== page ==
Eli Lilly will acquire CoLucid Pharmaceuticals, a public biopharmaceutical company, for about $960 million and will enhance Lilly’s existing portfolio in pain management for migraine, while adding a potential near-term launch to its late-stage pipeline.
Indeed, CoLucid Pharmaceuticals is developing Lasmiditan, an oral medication for the acute treatment of migraine, which has already completed the first of two pivotal Phase 3 trials, if also the second Phase 3 trial, expected in the second half of 2017, will be positive, submission to the U.S. regulatory approval could occur in 2018.
The developing of such drug is quite strategic for two main reasons: firstly, the potential target is considerably vast with more than 36 million people suffer from migraine in the United States alone, secondly Lasmiditan, if approved, would be a first-in-class therapy to treat migraine without mechanism of vasoconstriction. This open opportunitie towards another market so far closed to migraine treatment: patients who have, or are at risk for, cardiovascular disease.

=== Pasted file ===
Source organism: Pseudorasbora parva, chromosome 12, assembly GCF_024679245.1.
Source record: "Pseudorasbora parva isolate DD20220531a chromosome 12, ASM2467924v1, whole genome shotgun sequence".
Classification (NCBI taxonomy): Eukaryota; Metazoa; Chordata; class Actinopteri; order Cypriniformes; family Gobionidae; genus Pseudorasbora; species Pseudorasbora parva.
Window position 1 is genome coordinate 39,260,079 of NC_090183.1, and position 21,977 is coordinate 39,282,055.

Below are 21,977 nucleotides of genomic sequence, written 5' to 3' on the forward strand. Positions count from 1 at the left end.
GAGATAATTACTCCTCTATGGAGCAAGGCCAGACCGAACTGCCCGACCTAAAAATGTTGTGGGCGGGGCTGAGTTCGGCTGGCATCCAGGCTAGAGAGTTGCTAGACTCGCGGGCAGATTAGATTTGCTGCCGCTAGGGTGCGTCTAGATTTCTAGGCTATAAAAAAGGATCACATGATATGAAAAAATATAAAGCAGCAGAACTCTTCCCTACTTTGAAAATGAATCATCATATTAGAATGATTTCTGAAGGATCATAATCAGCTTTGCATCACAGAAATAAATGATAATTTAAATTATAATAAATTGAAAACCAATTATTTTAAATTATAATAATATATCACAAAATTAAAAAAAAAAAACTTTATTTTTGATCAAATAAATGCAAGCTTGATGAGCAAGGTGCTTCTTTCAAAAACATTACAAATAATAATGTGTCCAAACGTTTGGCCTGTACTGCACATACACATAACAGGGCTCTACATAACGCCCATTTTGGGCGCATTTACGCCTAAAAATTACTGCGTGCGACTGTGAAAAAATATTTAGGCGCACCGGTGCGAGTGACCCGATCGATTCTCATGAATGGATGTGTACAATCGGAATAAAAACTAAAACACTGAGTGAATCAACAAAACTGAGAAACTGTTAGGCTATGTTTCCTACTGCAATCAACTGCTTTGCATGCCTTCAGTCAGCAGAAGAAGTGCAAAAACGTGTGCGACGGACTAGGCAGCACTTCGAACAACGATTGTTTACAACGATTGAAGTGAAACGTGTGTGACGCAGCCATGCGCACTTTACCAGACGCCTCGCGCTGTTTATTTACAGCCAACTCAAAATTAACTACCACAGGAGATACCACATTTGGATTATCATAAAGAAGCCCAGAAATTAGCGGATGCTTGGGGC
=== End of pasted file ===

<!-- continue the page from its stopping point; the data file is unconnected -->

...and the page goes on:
Lasmiditan was originally discovered at Lilly but in 2005 was out-licensed to CoLucid, as in those years Lilly didn’t consider pain management a strategic area. However, since then Lilly has changed focus and is now putting more research and development efforts into migraine as part of its emerging therapeutic area of pain.
That’s why 12 year after it is back in Lilly’s s pipeline together with galcanezumab, a potential medicine in Phase 3 clinical development for the prevention of migraine and cluster headache and tanezumab, studied in collaboration with Pfizer, for the treatment of osteoarthritis, lower back and cancer pain.
“Lasmiditan is a novel, first-in-class molecule that could represent the first significant innovation for the acute treatment of migraine in more than 20 years, and CoLucid has made significant progress in advancing this potential medicine,” said David A. Ricks, Lilly’s president and chief executive officer. “This innovation, along with galcanezumab, could offer important options for the millions of patients suffering from migraine.”
The transaction is expected to close by the end of the first quarter of 2017, subject to clearance under the Hart-Scott-Rodino Antitrust Improvements Act and other customary closing conditions
Source: The Wall Street Journal